On Dominion Day, 1923, Canadians were in a celebratory mood. But those good feelings didn’t extend into any Chinatown. July 1 came to be regarded by the Chinese in Canada as “humiliation day.” The Chinese Immigration Act, known commonly as the Chinese Exclusion Act, banned virtually all Chinese immigration for the next 24 years. It stood as the most severe legislation of the more than a hundred anti-Chinese policies of the day. The successively increased head tax of $50 (1885), $100 (1900), and $500 (1903) failed to deter immigration, as intended, at a time when the vision for the country was a ‘white Canada.’
Jean Lumb Collection
My mother, Jean Lumb, nee Toy Jin Wong, was three years old on that infamous day, but almost a year would elapse before a government bureaucrat photographed her for this official document. After all, the Chinese Exclusion Act not only halted immigration; it also required that all Chinese, whether born in Canada (as my mother was) or abroad, to register for an identification card within one year of the passage of the new law.
The card looks uninteresting in itself – a document that lived for decades in a shoebox. But in a recent interview for Ming Pao Daily News, a former employee of the now defunct Shing Wah Daily News, once the largest Chinese newspaper in North America, commented that the need to pass on and preserve this history to future generations is more urgent than ever. The connections to our past are fast fading with the loss of our elders.
Such documents will now be shared, thanks to a new initiative of the Toronto Public Library. The mandate of the Chinese Canadian Archive — which will be launched officially at a reception this evening (Tuesday) at the Toronto Reference Library – is to collect, preserve, store, and provide access for researchers and the general public.
“This archival program is a great opportunity to properly accommodate our family’s precious historic material that our children will not want to keep,” says Nelson Wong, whose father, W.C. Wong, was a prominent leader in Chinatown.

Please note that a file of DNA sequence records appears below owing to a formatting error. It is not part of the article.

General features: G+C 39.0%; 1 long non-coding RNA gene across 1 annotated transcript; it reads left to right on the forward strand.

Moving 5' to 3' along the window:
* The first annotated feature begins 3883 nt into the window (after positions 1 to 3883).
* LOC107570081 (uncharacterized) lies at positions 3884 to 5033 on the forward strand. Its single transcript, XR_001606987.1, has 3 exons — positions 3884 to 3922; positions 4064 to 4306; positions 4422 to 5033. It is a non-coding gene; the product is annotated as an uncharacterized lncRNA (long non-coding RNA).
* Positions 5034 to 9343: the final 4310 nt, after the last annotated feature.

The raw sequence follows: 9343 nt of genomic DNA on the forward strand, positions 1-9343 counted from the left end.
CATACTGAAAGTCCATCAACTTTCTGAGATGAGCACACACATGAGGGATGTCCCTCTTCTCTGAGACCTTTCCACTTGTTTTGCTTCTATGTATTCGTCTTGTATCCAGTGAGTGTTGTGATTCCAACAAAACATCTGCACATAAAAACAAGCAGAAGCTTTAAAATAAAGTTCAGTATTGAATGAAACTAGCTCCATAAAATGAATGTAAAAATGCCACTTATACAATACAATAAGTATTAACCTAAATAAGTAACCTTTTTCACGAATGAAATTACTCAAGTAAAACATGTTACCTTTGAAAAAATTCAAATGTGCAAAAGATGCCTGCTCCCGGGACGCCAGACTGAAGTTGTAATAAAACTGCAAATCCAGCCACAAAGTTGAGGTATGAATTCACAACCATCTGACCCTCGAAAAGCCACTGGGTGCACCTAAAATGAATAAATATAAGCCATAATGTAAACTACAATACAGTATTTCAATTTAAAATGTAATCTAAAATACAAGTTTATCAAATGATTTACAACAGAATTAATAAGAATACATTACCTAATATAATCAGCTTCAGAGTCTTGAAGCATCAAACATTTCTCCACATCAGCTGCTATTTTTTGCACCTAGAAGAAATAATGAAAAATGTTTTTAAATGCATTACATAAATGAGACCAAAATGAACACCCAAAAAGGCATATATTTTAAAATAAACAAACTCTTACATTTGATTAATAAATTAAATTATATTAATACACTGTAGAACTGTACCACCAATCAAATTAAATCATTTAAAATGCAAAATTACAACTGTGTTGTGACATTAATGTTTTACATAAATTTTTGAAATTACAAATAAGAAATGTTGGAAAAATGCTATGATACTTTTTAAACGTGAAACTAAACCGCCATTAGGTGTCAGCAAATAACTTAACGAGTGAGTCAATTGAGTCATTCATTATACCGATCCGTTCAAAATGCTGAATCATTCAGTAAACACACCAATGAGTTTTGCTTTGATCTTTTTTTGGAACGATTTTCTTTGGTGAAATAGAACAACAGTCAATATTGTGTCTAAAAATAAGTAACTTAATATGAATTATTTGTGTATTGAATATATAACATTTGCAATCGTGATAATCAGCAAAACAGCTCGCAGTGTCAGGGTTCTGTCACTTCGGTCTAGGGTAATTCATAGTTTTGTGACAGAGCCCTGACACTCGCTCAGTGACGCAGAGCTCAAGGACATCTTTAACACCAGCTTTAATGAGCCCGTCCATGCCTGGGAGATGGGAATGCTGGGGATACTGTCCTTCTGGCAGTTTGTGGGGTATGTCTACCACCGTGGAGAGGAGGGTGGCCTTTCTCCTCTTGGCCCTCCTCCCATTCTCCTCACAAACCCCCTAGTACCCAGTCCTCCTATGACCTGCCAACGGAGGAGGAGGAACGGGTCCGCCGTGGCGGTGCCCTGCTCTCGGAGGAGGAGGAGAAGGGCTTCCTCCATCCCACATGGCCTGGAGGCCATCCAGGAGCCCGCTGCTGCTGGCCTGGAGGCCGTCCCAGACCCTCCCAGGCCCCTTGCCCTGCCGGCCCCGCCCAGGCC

Mavis Chu Lew Garland, who grew up in Chinatown, wants others to know that her “half-Chinese family also existed in Toronto.” Garland’s sizeable donation of documents and photos reveals the extent to which her family honoured its Chinese heritage. “The items will now be available to be shared with whoever is interested in the Chinese culture, and in the people who valued them.”
Indeed, treasures like these, or my mother’s certificate, head tax certificates, naturalization papers, receipts, photos, diaries, letters, and other memorabilia, tell the stories of not only the Chinese Canadian community, but also of our great city.
Here’s a preview of some of the documents that will be included in this collection:
Mavis Chu Lew Garland Collection
Mavis Chu Lew Garland, far right, from an interracial marriage at a time when there was a significant gender imbalance due to the Chinese Exclusion Act. The Chinese community was characterized as being a bachelor society. Although most Chinese men married, their wives and children remained in China.
W. C. Wong Collection
W.C. Wong served as chief editor of the Shing Wah Daily News, president of the Chinese Community Centre of Ontario, and president of the Guomindang in Toronto. He travelled regularly to Ottawa after World War Two as a member of a delegation whose members sought changes to the immigration laws that prevented family reunification.
Young women in Chinatown are collecting donations tossed into the flags of Canada and the Republic of China for the war relief effort The Wineberg Apartment, built in 1907, stands in the distant background on the northeast corner of Dundas and Elizabeth streets. All the other buildings have since been redeveloped as high-rises. This photo is also significant because it attests to the erasure of The Ward and Toronto’s first Chinatown.
Doug Chin Collection
A receipt from the Chinese Patriotic Federation was issued for a ten-dollar donation in 1938 to aid China’s war against Japan. An appreciation of our city’s rich history cannot be acquired merely by dates and numbers, like the ones on this document: these don’t tell the whole story. But when seen alongside the image above of the flag-carrying women, the two documents illustrate the extent of the Chinese community’s political engagement and substantive financial aid during the Sino-Japanese War and World War Two. Such commitments were a contributing factor in the post-war repeal of the Chinese Exclusion Act and the restoration of the right to vote.
Toronto is putting a face on its history. The Toronto Ward Museum and Myseum of Toronto are new initiatives that are connecting first-hand accounts about the past to the present day. Shared experiences show commonalities that cross all groups, whether they are the third and fourth generations or newly-arrived immigrants. These projects are welcome additions to the rich resource of oral histories and archival photos at the Multicultural History Society of Ontario.
The Chinese Canadian Archive is another project that will help us cultivate, for generations to come, a deeper knowledge and appreciation of what makes Toronto great.